Ender’s Game: Opposing Opinions

As some of you may know, one of my all-time favorite books is “Ender’s Game”. Whenever I’m asked for a book recommendation, EG always pops up. Recently though, I recommended it to one of my best friends, and she didn’t like it. And not a mild dislike either – apart from finding a few parts “interesting”, she out-and-out disliked the book and took away a message completely different from the one I did. She also thought the book was given to me too young. (EG was introduced to me through a book club at school at age 11.) As always, in book-related things, I’m going to now issue a spoiler alert. If you haven’t read the book, this article will probably spoil some parts for you – not many, but some. If you have read the book, or don’t mind, welcome aboard.

First off, what really impressed me about EG, as I’ve said in other posts, was this: Orson Scott Card gives the children in the book real voices – he portrays them as actual people with intellect and opinions, people a child can identify with, instead of the typical adult’s view of children – as ignorant dependents who parrot adults’ words, easily influenced and tantrum-prone. It gives older children a chance to explore conflicting viewpoints about important things by putting themselves in the shoes of various characters who think and act as they might do – the same privilege most fiction books afford adults. I therefore maintain, adjusting for the maturity of individual children, that the age at which I read “Ender’s Game” was the exact age at which the book could have the maximal effect on me; the age at which I was old enough to comprehend the points of debate, and yet young enough to take that journey through the protagonist’s eyes.

“Ender’s Game”, to me, was always a no-nonsense book about human motivations and capacity for good or evil, and an opinion piece on the grey area. Although it highlights the use of empathy as a tool for war, the end result it had, at least on me, was an increase in my estimation of the importance of empathy as a character trait. The “Ender’s Game” series gave me my first lesson in politics; it taught me the importance of the internet and free speech; taught me that age is just a number; taught me that grey areas exist, and the consequent importance of putting the power of decision in the right people’s hands. “Ender’s Game” also, now that I think about it, echoes Ayn Rand’s philosophy of ability and efficiency, and the command that springs from it.

My friend, on the other hand, thought the book was racist. She thought several of the plot points could have been corrected by introducing sci-fi norms such as hyperspace travel and better communication systems. Frankly, I always thought the racism made it a more plausible portrayal of Earth’s future. I read an article somewhere in which the author finds it strange that most plots based in the future show humans no longer divided on the issue of race, but instead working on a new problem. While accounting for the fact that we would bind together in the face of a new enemy or problem, I find a situation in which some remnants of passed-down racism remain to be a much more believable version of the future.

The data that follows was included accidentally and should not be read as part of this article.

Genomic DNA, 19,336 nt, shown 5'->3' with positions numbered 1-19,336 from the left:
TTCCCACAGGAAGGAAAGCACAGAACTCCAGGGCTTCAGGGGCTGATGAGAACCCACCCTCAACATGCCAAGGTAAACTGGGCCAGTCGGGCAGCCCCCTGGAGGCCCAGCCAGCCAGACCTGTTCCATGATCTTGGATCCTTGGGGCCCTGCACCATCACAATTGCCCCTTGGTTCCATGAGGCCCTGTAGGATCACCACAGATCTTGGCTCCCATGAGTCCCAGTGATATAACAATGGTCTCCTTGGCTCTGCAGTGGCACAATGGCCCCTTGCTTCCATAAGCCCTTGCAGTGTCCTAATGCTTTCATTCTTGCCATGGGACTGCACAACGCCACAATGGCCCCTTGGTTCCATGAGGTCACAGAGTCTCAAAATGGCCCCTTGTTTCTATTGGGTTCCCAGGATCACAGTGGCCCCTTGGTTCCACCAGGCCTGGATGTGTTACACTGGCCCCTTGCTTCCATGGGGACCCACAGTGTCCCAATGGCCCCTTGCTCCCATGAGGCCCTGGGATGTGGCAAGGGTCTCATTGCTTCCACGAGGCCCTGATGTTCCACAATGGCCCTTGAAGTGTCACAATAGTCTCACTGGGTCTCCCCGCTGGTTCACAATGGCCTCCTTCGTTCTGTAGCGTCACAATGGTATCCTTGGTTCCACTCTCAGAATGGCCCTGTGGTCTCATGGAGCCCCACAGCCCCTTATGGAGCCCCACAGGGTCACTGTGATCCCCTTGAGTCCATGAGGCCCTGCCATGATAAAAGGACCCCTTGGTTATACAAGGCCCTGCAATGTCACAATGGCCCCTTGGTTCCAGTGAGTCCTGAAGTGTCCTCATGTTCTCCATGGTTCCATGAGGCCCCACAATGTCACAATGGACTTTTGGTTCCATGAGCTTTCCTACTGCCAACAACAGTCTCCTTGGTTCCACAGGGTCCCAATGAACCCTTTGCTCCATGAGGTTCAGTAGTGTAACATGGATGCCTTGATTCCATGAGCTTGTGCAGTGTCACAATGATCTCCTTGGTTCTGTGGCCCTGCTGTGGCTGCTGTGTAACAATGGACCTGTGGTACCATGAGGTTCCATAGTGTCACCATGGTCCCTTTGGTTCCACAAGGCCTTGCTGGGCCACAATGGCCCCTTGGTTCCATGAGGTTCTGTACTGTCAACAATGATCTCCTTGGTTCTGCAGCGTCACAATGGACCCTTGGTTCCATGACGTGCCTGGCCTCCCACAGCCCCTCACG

In fact, that constitutes the majority of my counter argument – EG illustrates human progress at a realistic rate. We still have problems with intergalactic travel and we still have problems with each other. My friend thought that fighting off the buggers just to ensure they wouldn’t attack again was stupid, and that an intergalactic treaty would’ve been smarter. The latter point would have definitely made sense if we could have communicated with the buggers; the fact that we couldn’t makes it a moot point. As to the former, while I don’t support xenocide, I understand it in an “it was either us or them” scenario where no communication could take place and the future of the human race was potentially at stake.

Lastly, my friend thought EG ended on a kind note with the whole “Speaker for the Dead” thing, but that kindness should be all-pervasive, and that, in her words, “all this rubbish about Ender not wanting to hurt them, why don’t they just leave him alone, is a pathetic attitude. You hurt because you want to hurt.” I understand where this point of view comes from, but I feel like the book already addresses this: Ender isn’t in denial about his capacity to hurt – he’s afraid of it, afraid to become like the image he has of Peter. He wants to be kept away from a position to inflict pain like a recovering alcoholic wants to be kept away from drink. Ultimately, she says that mostly what hurt her was the mistreatment of kids; that I can get on board with. I remember my anger towards “the teachers” still today. But. Although I don’t believe that the ends always justify the means, I also understand where Graff is coming from when he says, “Human beings are free except when humanity needs them.” I don’t like it, I would hate it if it was me, but I understand it.

I began writing this piece because I hold my friend in good esteem, and her immediate dislike of a book that has shaped me shook me. I guess I wanted to find out what my own counter arguments were. I always say that when I write, my opinions come pouring out from my brain to my fingers without passing through a filter; I write to know what I’m thinking or feeling, and now I can rest knowing why, reading this book, I came to the conclusions I did, and not the ones she did. If you have a point of view you’d like to share, or a question to ask, I’d love to hear it, so drop me a line in the comments section, and we can talk about it. Thanks for listening!

EG - 85

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